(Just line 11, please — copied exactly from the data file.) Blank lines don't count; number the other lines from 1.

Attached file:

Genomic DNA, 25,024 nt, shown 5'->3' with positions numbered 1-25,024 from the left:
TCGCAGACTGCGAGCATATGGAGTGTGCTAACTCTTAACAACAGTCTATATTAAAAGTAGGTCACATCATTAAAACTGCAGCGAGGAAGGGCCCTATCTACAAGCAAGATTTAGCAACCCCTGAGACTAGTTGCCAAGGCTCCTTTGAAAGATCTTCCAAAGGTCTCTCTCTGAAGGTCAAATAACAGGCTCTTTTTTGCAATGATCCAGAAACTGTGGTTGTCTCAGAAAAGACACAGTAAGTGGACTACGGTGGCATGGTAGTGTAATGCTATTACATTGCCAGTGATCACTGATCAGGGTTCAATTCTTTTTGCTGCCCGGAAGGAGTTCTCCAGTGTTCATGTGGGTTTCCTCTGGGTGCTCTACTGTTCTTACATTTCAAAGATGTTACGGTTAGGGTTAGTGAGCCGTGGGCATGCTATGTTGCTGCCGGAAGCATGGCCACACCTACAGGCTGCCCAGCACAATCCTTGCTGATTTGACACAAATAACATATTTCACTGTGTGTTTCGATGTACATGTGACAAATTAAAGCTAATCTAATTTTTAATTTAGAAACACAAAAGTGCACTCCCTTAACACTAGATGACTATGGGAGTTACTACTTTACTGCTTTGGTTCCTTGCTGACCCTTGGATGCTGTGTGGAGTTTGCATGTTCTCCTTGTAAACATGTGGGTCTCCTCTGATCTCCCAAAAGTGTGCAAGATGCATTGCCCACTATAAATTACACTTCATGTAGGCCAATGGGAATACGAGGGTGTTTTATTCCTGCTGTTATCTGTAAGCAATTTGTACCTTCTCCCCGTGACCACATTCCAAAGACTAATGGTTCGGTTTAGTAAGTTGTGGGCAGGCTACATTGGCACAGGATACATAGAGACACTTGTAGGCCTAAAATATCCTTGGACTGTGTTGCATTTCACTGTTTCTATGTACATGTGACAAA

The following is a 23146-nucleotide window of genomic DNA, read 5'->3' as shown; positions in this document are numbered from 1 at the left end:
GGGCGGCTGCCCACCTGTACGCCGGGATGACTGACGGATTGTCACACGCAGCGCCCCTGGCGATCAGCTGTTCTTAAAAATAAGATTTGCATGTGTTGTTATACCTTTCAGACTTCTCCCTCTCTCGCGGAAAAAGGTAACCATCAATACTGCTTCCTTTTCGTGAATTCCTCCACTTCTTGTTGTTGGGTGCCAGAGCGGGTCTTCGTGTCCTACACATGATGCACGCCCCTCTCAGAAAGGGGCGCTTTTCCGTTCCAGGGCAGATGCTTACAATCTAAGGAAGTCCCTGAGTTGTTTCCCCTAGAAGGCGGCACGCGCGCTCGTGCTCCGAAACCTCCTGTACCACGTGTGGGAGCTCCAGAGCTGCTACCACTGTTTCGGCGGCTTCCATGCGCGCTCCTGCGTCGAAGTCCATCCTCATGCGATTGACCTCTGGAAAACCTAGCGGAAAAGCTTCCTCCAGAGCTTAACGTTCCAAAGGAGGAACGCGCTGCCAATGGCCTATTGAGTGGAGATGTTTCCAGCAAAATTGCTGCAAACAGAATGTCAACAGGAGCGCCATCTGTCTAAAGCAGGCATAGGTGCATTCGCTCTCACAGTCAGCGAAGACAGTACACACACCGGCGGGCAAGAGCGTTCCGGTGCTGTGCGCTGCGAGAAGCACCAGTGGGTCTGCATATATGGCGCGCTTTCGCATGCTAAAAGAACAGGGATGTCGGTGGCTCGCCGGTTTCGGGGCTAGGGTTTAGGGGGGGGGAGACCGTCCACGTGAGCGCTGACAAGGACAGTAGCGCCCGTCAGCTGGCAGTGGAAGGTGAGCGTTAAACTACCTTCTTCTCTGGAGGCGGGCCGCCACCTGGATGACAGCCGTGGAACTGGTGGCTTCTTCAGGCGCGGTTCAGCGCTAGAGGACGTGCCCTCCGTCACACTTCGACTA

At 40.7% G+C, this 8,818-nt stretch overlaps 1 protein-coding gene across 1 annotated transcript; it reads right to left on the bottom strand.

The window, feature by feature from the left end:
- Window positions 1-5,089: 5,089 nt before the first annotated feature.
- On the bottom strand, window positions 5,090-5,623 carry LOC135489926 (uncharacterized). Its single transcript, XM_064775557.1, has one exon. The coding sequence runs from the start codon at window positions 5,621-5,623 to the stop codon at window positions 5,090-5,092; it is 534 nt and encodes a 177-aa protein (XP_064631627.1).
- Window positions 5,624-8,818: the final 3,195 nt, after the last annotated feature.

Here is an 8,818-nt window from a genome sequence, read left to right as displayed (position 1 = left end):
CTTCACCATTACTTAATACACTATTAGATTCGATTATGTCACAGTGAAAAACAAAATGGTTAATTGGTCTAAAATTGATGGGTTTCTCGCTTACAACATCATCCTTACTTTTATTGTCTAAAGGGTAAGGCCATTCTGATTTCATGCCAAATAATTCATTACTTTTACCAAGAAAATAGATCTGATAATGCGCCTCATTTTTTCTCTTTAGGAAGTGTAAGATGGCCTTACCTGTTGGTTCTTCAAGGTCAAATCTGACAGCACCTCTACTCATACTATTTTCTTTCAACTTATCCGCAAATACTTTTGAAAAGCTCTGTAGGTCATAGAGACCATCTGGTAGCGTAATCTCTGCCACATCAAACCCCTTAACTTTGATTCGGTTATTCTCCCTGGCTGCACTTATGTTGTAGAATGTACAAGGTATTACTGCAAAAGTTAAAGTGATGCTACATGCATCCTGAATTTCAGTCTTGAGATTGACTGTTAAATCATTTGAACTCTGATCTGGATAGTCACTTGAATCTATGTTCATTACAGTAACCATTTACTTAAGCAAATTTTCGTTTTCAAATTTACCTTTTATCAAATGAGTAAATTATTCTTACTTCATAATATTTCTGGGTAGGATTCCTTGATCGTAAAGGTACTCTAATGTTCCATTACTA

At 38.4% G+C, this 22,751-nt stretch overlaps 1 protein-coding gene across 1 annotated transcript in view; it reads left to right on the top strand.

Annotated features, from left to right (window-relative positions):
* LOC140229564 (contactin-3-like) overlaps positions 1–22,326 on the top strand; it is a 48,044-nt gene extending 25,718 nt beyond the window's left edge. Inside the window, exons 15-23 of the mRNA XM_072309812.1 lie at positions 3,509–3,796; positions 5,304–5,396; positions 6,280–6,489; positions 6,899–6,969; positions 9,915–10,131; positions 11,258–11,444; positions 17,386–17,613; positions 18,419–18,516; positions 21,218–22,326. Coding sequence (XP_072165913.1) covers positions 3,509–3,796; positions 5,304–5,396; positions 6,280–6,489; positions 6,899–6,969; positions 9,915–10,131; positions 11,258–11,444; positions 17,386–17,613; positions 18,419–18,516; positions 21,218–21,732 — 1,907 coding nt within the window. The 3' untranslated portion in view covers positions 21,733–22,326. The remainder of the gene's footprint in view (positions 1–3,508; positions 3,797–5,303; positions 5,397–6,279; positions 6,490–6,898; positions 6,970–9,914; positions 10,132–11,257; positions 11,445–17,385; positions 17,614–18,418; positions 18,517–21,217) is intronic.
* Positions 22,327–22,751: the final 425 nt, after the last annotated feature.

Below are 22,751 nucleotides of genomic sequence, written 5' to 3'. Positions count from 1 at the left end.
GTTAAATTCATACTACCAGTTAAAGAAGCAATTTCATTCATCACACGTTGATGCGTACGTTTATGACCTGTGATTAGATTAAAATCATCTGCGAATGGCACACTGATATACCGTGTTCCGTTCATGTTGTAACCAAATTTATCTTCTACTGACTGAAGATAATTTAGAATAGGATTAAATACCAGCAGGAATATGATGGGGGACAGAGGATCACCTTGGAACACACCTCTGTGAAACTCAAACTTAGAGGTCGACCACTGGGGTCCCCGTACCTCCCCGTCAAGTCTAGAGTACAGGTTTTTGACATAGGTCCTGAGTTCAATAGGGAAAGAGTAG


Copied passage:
CTTCACCATTACTTAATACACTATTAGATTCGATTATGTCACAGTGAAAAACAAAATGGTTAATTGGTCTAAAATTGATGGGTTTCTCGCTTACAACATCATCCTTACTTTTATTGTCTAAAGGGTAAGGCCATTCTGATTTCATGCCAAATAATTCATTACTTTTACCAAGAAAATAGATCTGATAATGCGCCTCATTTTTTCTCTTTAGGAAGTGTAAGATGGCCTTACCTGTTGGTTCTTCAAGGTCAAATCTGACAGCACCTCTACTCATACTATTTTCTTTCAACTTATCCGCAAATACTTTTGAAAAGCTCTGTAGGTCATAGAGACCATCTGGTAGCGTAATCTCTGCCACATCAAACCCCTTAACTTTGATTCGGTTATTCTCCCTGGCTGCACTTATGTTGTAGAATGTACAAGGTATTACTGCAAAAGTTAAAGTGATGCTACATGCATCCTGAATTTCAGTCTTGAGATTGACTGTTAAATCATTTGAACTCTGATCTGGATAGTCACTTGAATCTATGTTCATTACAGTAACCATTTACTTAAGCAAATTTTCGTTTTCAAATTTACCTTTTATCAAATGAGTAAATTATTCTTACTTCATAATATTTCTGGGTAGGATTCCTTGATCGTAAAGGTACTCTAATGTTCCATTACTA